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The Time Has Come


‘The time has come,' the Walrus said,
To talk of many things:
Of shoes and ships and sealing-wax,
Of cabbages and kings,
And why the sea is boiling hot,
And whether pigs have wings.'

Whether Lewis Carroll’s poem from ‘Through the Looking-Glass’ is a clever political metaphor or just another piece of nonsense from Alice’s ongoing adventures in Wonderland is not for me to decide, not least because I am not particularly bothered just now about its origins or its meaning.  On the other hand, the sort of ideas that the Walrus proposes to discuss look rather more interesting to me because I enjoy an eclectic journey of fact-finding across a range of themes.  However, the line that has always stuck with me, not least when I feel I may have reached a turning point, is the first one – ‘The time has come’ – with its sense that something is ending and something else is about to begin, and during the summer holiday I turned to it again as a result of a couple of books I read.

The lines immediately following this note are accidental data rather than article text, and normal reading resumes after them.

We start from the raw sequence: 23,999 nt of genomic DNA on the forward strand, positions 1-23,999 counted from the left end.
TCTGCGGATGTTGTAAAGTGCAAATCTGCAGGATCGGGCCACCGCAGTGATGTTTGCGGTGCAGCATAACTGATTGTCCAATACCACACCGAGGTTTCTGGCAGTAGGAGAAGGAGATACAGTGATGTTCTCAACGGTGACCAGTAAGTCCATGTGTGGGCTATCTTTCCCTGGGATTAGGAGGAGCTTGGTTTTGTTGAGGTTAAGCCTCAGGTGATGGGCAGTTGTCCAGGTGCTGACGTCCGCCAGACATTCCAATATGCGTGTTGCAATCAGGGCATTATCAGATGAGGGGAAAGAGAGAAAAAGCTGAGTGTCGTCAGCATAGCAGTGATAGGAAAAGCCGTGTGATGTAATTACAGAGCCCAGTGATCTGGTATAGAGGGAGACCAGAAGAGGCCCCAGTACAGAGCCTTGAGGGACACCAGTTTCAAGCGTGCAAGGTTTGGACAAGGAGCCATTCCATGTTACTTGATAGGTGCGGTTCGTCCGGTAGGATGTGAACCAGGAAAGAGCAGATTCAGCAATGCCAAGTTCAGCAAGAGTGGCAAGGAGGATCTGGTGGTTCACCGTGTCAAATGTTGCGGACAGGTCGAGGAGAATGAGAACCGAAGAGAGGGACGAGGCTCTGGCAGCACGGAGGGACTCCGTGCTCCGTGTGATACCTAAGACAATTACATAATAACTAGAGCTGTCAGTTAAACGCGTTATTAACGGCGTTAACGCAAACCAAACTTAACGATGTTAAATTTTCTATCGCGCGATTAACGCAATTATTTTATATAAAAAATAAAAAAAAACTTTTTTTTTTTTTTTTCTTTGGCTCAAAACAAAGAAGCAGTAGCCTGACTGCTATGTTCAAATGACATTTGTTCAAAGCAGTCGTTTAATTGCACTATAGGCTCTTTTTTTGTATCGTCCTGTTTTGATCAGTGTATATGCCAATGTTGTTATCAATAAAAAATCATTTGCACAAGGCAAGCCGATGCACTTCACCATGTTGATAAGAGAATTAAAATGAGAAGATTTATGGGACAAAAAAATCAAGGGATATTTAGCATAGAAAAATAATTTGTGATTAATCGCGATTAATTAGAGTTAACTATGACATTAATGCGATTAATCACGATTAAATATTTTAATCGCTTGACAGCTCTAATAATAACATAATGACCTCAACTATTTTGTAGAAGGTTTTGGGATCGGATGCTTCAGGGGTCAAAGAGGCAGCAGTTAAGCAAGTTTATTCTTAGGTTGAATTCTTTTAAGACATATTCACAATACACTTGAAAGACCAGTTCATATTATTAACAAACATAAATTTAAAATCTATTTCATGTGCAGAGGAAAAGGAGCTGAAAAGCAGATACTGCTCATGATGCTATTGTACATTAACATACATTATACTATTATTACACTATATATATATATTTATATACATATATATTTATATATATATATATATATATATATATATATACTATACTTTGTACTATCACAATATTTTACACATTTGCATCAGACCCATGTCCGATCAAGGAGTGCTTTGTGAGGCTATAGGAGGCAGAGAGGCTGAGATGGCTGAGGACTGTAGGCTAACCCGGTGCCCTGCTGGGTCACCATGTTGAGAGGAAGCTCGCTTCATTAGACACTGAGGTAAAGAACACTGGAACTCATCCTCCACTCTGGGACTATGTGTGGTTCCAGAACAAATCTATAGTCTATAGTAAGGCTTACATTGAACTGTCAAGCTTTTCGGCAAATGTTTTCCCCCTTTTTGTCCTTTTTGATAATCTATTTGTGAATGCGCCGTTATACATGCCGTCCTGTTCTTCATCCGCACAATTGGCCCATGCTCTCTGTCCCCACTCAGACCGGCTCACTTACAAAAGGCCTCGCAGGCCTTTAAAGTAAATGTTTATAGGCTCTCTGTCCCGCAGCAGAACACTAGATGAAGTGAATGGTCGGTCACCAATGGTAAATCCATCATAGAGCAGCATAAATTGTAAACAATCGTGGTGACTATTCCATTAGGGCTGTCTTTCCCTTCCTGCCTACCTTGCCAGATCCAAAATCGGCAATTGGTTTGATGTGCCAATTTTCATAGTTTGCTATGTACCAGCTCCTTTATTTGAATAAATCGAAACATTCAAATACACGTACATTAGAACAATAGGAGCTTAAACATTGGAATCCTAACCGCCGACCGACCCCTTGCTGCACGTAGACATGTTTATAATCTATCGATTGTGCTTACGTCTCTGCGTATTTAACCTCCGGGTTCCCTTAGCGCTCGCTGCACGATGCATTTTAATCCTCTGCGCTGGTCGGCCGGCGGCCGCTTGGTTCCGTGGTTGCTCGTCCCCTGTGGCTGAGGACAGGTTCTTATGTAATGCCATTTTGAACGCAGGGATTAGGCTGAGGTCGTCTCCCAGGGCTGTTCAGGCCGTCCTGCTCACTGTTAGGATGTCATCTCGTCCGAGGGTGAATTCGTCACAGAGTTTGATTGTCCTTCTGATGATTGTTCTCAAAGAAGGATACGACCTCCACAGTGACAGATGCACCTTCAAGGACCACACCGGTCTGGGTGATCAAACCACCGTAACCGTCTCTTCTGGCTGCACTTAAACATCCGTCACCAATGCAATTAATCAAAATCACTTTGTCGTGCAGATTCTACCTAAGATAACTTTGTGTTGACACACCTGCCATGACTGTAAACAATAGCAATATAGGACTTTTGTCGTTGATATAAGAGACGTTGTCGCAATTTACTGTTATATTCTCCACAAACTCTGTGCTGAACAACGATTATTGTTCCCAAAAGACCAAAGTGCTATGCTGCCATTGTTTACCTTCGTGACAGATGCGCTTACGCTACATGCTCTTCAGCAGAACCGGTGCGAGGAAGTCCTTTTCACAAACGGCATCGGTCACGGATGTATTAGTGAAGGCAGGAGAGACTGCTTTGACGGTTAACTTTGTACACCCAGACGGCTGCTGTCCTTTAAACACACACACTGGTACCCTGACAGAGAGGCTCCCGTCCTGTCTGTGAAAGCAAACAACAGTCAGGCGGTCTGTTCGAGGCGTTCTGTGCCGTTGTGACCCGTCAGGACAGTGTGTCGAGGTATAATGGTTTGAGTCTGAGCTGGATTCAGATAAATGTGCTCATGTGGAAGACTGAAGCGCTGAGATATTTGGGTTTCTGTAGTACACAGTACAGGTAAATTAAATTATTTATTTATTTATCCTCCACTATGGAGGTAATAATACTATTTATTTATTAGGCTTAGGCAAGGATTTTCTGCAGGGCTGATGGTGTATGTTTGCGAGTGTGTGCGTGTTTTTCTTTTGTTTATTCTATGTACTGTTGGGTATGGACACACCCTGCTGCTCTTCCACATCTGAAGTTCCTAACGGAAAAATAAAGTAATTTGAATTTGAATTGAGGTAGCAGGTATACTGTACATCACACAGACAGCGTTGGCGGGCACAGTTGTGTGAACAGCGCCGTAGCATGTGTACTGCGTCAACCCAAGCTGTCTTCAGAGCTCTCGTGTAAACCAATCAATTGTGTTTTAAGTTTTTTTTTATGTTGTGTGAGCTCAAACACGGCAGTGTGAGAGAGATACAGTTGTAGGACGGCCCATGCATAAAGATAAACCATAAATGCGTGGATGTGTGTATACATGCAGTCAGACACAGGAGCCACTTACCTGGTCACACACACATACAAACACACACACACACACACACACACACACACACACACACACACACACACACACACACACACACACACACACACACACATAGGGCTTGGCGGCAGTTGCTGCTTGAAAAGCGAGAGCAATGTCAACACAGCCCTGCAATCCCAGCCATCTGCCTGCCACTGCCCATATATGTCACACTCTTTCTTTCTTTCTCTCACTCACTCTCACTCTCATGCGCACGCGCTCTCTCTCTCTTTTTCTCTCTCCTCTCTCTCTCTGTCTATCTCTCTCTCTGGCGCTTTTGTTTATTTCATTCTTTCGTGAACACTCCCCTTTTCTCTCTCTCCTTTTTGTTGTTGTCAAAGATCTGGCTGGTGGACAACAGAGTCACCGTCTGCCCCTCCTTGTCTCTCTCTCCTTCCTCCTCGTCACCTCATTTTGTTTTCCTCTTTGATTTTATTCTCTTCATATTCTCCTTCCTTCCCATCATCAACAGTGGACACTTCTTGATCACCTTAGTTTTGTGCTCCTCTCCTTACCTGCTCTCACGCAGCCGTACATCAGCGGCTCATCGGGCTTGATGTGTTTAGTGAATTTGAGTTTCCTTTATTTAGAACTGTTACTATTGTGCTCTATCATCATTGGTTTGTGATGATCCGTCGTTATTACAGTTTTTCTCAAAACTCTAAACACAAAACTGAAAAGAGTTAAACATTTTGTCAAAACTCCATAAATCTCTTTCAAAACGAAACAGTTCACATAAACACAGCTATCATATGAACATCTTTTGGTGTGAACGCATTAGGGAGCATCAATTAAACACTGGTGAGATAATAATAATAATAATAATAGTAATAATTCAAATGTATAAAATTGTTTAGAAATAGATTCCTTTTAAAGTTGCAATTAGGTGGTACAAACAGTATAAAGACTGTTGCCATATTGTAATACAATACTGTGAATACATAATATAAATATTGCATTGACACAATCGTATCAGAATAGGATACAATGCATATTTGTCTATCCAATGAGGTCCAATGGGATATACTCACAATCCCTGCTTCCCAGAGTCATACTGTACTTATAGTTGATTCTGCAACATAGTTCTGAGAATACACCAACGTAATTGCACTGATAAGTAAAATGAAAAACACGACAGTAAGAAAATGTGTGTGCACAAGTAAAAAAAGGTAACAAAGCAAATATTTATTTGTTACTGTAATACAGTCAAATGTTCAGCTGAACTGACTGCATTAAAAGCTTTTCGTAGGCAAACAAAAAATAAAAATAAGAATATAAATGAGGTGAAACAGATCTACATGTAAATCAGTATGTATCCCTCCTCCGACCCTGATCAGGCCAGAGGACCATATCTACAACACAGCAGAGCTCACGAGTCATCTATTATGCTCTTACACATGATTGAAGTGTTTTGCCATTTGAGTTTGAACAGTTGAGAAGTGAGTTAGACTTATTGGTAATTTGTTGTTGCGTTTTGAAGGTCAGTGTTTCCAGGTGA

Having enjoyed Leonard Mlodinow’s book ‘The Drunkard’s Walk’ last year, I bought a copy of his latest book ‘Emotional’ in the hope of discovering another batch of interesting ideas, but unfortunately I did not find myself made much the wiser by anything he had to say about how we use our emotions to make our way in the world.  Most of the themes and ideas were already familiar from other authors and I found I had seen them expressed more effectively elsewhere.

The book was not without its moments.  For example, when explaining the development of our species, Mlodinow tells us that about two million years ago our ancestor Homo erectus evolved a much larger skull, which allowed for the expansion of the frontal, temporal and parietal lobes of the brain.  That gave us, like a new smartphone model, a great boost in our computing power.  But it also caused problems because, unlike a smartphone, a brand-new human has to slide down the birth canal of an older human, and it has to be supported by the mother’s own metabolic activity until that blissful moment. 

Apparently, as a result of such challenges, human babies make their exit earlier than is normal for primates – a human pregnancy would have to last eighteen months to allow the brain of a human child to be as developed as that of a chimpanzee when it is born, by which time the baby would be too large to exit the birth canal.  This earlier exit solves some problems, but it causes others.  Because the human brain at birth is not very well developed (only 25 per cent of adult size, as opposed to 40-50 per cent for an infant chimp), human parents are burdened with a child who will remain helpless for many years, about twice as many as a baby chimp – though some of us may think our children remain helpless for far longer than that.